Péter Szijjártó, Minister of Foreign Affairs and Trade, said a new plant by soft drink maker Hell Energy planned in Azerbaijan with the cooperation of a local investment fund will create a new economic link between East and West.
Minister Szijjártó said in Baku that the foundations of “another joint success story” between the two countries had been laid by the Hell Energy Group signing an agreement with the Azerbaijan Investment Company to set up a production unit representing a value of 211 million dollars. The plant to be opened in 2025 will produce 700-800 million aluminium cans annually and around half of them will be filled by local and regional drinks, the statement said. Additionally, the company which is the market leader in Hungary and several other countries will use the plant to serve its own local and regional markets, it added. Demand for Hell Energy products has been increasing, with around 50% growth in turnover last year, around two-thirds of which resulted from international markets, Minister Szijjártó said. The company is in 12th place in the global ranking of soft drinks exports after a 5.5-fold increase in ten years, he added. He also said that over the past three years, the global economy turned upside down twice and a new era had started which forced all the participants to rewrite their plans.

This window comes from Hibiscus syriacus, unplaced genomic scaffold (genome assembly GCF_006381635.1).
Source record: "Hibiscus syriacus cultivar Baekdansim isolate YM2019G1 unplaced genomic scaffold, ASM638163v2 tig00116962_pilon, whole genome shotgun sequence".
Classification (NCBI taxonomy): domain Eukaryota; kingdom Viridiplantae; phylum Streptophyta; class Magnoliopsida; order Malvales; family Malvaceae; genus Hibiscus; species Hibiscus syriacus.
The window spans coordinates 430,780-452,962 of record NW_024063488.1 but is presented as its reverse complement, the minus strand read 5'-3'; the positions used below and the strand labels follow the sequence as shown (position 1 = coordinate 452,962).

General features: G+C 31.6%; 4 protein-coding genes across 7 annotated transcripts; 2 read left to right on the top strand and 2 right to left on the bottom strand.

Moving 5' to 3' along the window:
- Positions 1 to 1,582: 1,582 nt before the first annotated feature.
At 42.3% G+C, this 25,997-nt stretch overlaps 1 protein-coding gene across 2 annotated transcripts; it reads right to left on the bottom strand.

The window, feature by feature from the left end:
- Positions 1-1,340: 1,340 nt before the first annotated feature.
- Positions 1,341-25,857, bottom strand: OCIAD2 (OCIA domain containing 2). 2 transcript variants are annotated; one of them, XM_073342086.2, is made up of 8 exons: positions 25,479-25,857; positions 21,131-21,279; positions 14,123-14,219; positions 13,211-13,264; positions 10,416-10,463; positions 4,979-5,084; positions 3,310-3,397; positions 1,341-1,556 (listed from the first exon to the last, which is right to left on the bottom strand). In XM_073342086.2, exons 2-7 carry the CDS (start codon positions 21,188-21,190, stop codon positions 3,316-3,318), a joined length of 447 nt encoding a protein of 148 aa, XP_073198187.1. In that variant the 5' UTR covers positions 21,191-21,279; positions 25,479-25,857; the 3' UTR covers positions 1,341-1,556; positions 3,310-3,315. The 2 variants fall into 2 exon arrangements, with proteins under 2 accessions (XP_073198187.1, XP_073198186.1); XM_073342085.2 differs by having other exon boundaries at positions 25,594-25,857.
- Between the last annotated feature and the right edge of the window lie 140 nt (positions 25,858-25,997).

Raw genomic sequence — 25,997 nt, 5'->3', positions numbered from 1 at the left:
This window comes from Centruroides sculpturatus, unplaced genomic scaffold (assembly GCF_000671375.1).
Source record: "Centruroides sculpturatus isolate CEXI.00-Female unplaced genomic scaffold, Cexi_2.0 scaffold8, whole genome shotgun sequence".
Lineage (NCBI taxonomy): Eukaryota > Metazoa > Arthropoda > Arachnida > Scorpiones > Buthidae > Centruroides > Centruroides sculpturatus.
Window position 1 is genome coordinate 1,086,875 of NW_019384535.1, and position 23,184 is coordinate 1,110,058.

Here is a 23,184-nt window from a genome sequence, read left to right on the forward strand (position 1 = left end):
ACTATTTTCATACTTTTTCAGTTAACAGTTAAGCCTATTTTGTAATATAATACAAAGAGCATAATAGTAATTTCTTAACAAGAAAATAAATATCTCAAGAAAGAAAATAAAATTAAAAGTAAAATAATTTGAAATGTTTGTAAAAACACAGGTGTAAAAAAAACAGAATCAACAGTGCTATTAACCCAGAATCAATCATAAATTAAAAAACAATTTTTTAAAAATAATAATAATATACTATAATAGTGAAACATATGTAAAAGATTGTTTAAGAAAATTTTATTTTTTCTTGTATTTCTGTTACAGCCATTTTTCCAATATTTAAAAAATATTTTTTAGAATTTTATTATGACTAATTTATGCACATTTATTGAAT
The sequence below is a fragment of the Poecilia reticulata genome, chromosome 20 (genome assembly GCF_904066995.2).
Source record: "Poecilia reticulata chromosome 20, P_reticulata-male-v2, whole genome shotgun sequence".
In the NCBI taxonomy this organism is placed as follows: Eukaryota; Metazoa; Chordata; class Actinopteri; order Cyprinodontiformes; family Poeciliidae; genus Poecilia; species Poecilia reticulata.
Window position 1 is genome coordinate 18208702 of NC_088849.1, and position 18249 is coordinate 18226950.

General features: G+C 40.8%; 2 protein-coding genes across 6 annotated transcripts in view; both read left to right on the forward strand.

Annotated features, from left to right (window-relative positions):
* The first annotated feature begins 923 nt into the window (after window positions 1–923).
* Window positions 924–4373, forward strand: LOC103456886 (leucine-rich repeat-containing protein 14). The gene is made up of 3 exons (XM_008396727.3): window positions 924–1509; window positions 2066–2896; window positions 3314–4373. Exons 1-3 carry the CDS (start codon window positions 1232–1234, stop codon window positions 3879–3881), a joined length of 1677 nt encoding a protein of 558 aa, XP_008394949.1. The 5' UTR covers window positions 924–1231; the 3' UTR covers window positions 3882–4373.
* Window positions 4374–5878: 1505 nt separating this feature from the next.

The coronavirus pandemic and the war in Ukraine have upset supply chains and damaged well-functioning economic cooperation, cutting many ties between East and West, he added. The developments affected everyone but especially such open economies as Hungary’s where the rate of exports to GDP is usually above 80%. Despite this, Hungary’s economy performed well and set a “brutal record” in exports last year with 142 billion euros, putting Hungary in 34th place in a global list despite its population being at 95th place, he said. “The continual increase in exports performance is absolutely a national economic interest, which is critically important for maintaining economic growth,” he said. It has become clear in the recent period that increasing export volumes is only viable in certain sectors if production is taken closer to the target markets, he said. The government supports the foreign investment of competitive Hungarian companies because these result in further increases in exports and turnover, with part of the profits consequently used in Hungary, he said. “Such joint projects demonstrate well that rational cooperation based on mutual trust between Eastern and Western companies benefits all participants,” he added.